Nearly 344,000 design aficionados — both professionals and enthusiasts — swarmed northern Italy for the 56th edition of Salone del Mobile last week. But as anyone who’s ever followed or attended this annual fair knows, it’s not just about the exciting product debuts — it’s also about the special installations, exhibits and experiential programs that take over sites all around the city of Milan during what’s collectively called Milan Design Week. In the first of our multi-part series recapping Salone, we take a look at 10 stunning installations. (Stay tuned for even more installations, off-site event snapshots and best products and displays spotted at Salone, Euroluce and around the design districts.)
Spanish designer Jaime Hayon brought his whimsical touch to Milan for quartz manufacturer Caesarstone. Using the manufacturer’s products in combination with metals and stained glass, he created the exhibit “Stone Age Folk” within Palazzo Serbelloni, complete with clown faces, tribal masks, furniture, light fixtures and even a functioning playground carousel.
DuPont Corian’s “Corian Cabana Club” took over Padiglione Visconte in the Tortona district, presenting a “village” of cabanas conceived by different designers. From a Chinese meditation room to a Moroccan kitchen, the cabanas utilized the solid surfacing material in unexpected ways, including as siding or fretwork on the cabana exteriors. Even the gateway to the exhibit was constructed with trellises made of Corian.
Architect Giovanni Maria Filendeu designed the installation “Fare Luce” (Shedding Light) within the lighting brand’s showroom in the Brera district. Drawing on his own childhood memories and special moments, he devised six different settings that correspond with different forms of light, resulting in unique light and shadow play.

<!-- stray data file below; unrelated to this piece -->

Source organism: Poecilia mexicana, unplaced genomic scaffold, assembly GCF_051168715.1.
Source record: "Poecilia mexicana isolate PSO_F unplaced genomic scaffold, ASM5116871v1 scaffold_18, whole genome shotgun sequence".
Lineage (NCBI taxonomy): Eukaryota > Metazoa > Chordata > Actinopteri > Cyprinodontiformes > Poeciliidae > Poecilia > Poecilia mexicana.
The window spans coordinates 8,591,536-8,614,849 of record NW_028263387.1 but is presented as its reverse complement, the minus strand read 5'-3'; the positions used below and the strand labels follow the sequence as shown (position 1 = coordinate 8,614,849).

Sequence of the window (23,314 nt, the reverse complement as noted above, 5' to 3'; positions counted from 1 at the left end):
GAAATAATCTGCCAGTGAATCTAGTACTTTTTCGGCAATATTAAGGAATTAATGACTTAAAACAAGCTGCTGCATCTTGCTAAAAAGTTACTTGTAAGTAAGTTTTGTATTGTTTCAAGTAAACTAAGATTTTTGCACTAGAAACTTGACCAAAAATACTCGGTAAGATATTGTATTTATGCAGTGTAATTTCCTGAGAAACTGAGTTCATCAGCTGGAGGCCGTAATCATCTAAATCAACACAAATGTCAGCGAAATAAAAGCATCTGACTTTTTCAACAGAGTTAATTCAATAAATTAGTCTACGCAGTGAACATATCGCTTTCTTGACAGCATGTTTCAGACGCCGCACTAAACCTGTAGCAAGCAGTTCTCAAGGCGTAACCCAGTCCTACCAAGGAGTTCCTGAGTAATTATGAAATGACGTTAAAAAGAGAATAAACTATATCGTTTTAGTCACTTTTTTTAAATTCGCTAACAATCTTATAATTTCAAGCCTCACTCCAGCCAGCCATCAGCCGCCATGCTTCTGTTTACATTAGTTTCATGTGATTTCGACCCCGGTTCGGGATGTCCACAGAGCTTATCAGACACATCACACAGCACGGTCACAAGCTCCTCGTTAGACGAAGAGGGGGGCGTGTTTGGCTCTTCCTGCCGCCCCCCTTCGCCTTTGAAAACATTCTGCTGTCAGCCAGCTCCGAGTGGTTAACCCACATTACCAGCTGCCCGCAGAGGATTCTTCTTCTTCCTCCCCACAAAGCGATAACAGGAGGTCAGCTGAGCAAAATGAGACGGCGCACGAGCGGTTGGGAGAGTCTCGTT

Like a lovechild of science fiction and surrealism, Planet Gufram at Mediateca Santa Teresa presented quirkily cool products designed for the furniture brand from past to present including Snarkitecture’s Broken Mirror (2017) and Tullio Regge’s Detecma (1967). Creative collective Italian Radical Design conceived and arranged the other-worldly exhibition.
This year’s new design district Ventura Centrale saw a number of special installations for Milan Design Week, one of which was the striking “Time Machine” by British designer Lee Broom. In celebration of his eponymous brand’s 10th anniversary, he curated his own furniture, lighting and accessories to date within the dramatic backdrop of a disused vault in Milano Centrale Stazione. He also used this installation to unveil a new limited edition Carrara marble grandfather clock.
The beloved car brand tapped New York architects SO-IL to design its MINI LIVING installation at this year’s Milan Design Week. Titled “MINI LIVING – Breathe,” it presented concepts that demonstrate how architecture can react to future challenges of tighter living spaces in urban regions. Designed for up to three dwellers within a footprint of 5 meters wide by 10 meters tall, the volume was composed of a transparent, flexible skin that brought in natural light and air, a roof garden whose plants improved air quality while also collecting rainwater for reuse and a number of recyclable materials.
Though a smaller installation, “SOS – Save Our Souls” made a big statement within the Brera district’s Moroso showroom. Young artist Achilleas Souras assembled igloo-like shelters using actual life jackets discarded by refugees on the shores of Lesbos Island.
Japanese design studio Nendo and its founder Oki Sato always manage to draw crowds to their Milan installations, which seamlessly marry minimalist sophistication with playful character, and 2017 was no different. At the Jil Sander showroom right off the piazza of Sforza Castle, "Nendo: Invisible Outlines" offered up installations ranging from the nature-evoking Jellyfish Vase to the ethereal 80 Sheets of Mountains.
A three-part experiential exhibition at the Brera Art Academy, Panasonic Electronics Meets Crafts dazzled show-goers with everything from an audio/visual presentation to a display inviting visitors to use engage other senses such as touch.
Tom Dixon’s “Multiplex: Yesterday, Today, Tomorrow” took over the iconic Cinema and Galleria on Via Manzoni to showcase classic as well as new designs by Dixon, fresh ideas and collaborations including with IKEA.